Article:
I caught up with Marc Delisle (we have a relatively old interview with him on the MySQL DevZone) recently, and got him to give us an introduction to phpMyAdmin, the several books he’s written, and how the project gets new features from the Google Summer of Code. What’s really impressive? They continue winning awards (Marc won one from MySQL in 2009 as well!), and have a user base of nearly 18.5 million (this is downloads — not just users, considering how common it is in shared hosting environments). Watch the video for more.
Since I’m creating a new install of a development environment on an XP gaming machine, I thought I’d just document the process for posterity. Make sure you are running at least Service Pack 2. Here is the version I’m installing: … Continue reading →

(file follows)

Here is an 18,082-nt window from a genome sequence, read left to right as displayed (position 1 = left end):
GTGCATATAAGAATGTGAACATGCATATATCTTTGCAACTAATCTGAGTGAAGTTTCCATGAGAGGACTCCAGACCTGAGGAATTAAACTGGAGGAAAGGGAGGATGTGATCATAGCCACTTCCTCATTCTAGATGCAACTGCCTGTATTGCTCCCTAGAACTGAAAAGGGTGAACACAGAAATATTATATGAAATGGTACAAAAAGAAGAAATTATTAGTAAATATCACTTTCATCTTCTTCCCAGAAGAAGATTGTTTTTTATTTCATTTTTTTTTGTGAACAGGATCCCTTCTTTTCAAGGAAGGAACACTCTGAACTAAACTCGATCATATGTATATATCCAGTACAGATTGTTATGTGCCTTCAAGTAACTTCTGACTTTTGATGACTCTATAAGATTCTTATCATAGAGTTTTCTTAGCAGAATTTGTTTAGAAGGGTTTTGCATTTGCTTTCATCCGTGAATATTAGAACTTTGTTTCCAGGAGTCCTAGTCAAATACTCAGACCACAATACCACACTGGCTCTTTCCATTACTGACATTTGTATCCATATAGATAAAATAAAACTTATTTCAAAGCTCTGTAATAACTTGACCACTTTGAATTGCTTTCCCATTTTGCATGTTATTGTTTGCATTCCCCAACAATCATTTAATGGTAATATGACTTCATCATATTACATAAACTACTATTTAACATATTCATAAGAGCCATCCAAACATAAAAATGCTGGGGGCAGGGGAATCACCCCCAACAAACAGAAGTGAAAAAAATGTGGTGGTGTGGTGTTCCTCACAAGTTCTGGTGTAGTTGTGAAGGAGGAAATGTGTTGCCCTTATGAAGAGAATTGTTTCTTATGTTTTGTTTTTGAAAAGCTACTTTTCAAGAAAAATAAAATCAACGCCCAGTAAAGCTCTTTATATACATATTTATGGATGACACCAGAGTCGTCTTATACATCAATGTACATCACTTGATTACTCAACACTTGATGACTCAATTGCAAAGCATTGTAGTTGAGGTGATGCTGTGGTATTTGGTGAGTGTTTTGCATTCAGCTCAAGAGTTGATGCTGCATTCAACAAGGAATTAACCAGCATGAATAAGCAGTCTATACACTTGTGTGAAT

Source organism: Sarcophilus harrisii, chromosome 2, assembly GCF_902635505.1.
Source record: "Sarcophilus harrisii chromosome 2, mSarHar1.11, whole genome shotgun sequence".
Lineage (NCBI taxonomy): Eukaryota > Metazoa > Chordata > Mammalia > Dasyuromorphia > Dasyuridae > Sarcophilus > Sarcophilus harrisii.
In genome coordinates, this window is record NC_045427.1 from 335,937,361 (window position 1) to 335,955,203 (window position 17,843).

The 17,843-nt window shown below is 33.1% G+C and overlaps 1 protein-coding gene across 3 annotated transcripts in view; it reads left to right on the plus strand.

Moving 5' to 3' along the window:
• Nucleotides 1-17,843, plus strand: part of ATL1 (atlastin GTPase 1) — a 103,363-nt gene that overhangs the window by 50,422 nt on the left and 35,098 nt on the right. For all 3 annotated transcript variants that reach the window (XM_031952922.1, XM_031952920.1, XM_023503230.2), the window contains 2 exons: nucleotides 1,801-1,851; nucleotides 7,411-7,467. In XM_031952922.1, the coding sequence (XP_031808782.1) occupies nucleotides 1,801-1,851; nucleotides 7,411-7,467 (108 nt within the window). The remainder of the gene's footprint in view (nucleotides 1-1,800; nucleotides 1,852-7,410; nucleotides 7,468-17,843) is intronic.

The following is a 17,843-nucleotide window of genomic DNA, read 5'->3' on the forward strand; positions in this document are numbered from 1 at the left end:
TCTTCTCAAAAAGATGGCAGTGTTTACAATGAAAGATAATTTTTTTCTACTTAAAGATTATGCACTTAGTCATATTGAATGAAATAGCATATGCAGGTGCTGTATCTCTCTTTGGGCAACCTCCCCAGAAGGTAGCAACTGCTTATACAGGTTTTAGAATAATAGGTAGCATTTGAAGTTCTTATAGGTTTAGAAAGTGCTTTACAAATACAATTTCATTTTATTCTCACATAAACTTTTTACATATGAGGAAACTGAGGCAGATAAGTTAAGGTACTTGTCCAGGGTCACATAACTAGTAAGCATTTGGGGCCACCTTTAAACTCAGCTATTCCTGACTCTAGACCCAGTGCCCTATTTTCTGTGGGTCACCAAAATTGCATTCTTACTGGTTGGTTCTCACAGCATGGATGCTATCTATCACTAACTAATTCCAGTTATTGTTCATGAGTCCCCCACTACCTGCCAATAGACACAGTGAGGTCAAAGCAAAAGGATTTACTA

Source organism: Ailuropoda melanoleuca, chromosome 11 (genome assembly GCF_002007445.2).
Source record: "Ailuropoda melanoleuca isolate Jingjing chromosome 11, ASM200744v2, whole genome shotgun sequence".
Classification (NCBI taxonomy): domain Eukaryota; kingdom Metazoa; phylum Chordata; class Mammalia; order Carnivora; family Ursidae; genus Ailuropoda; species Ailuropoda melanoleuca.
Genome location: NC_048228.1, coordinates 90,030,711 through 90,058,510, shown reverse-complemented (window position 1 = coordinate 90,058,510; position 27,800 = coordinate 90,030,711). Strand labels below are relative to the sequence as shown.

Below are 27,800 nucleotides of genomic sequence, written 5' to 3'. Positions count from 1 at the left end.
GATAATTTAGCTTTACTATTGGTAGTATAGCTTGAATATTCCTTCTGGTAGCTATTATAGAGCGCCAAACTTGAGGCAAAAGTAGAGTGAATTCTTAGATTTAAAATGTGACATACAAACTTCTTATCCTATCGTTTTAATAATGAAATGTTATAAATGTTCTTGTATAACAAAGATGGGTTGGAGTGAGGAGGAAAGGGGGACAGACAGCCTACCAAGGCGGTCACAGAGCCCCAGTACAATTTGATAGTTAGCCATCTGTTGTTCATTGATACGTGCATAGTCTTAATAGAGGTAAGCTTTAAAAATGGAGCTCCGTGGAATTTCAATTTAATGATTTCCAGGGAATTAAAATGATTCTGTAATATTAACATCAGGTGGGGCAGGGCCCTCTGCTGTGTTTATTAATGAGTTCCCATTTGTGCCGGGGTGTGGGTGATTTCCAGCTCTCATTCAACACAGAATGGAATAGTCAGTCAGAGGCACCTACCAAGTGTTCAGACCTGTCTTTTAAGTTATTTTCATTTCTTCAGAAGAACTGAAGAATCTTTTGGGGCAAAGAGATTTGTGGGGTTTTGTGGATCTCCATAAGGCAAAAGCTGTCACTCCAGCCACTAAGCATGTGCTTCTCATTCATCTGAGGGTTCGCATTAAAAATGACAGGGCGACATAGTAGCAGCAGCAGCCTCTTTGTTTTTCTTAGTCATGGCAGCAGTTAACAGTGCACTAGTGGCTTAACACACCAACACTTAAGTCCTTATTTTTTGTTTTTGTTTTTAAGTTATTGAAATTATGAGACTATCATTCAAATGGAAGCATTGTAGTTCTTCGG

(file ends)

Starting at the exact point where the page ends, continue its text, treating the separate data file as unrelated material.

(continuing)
phpMyAdmin and MySQL Forge, along with the MySQL Build Farm initiative were the main MySQL related benefactors of Google Summer of Code 2008. phpMyAdmin got BLOB Streaming support and a simplified setup script, MySQL Forge got RSS and Atom feeds and the MySQL Build Farm got a test schedule.
Directly mentored by phpMyAdmin originator Marc Delisle, GSoC student Raj Kissu Rajandran completed the BLOB streaming support in phpMyAdmin. This is how he describes his project goals (which are now achieved):
It is often common to come across a website, especially a blog, that is built on a pairing of MySQL and PHP. Seeing as how most of those who run such websites on the Internet do not have access to a Shell account or have experience in managing applications from the command-line, …[Read more]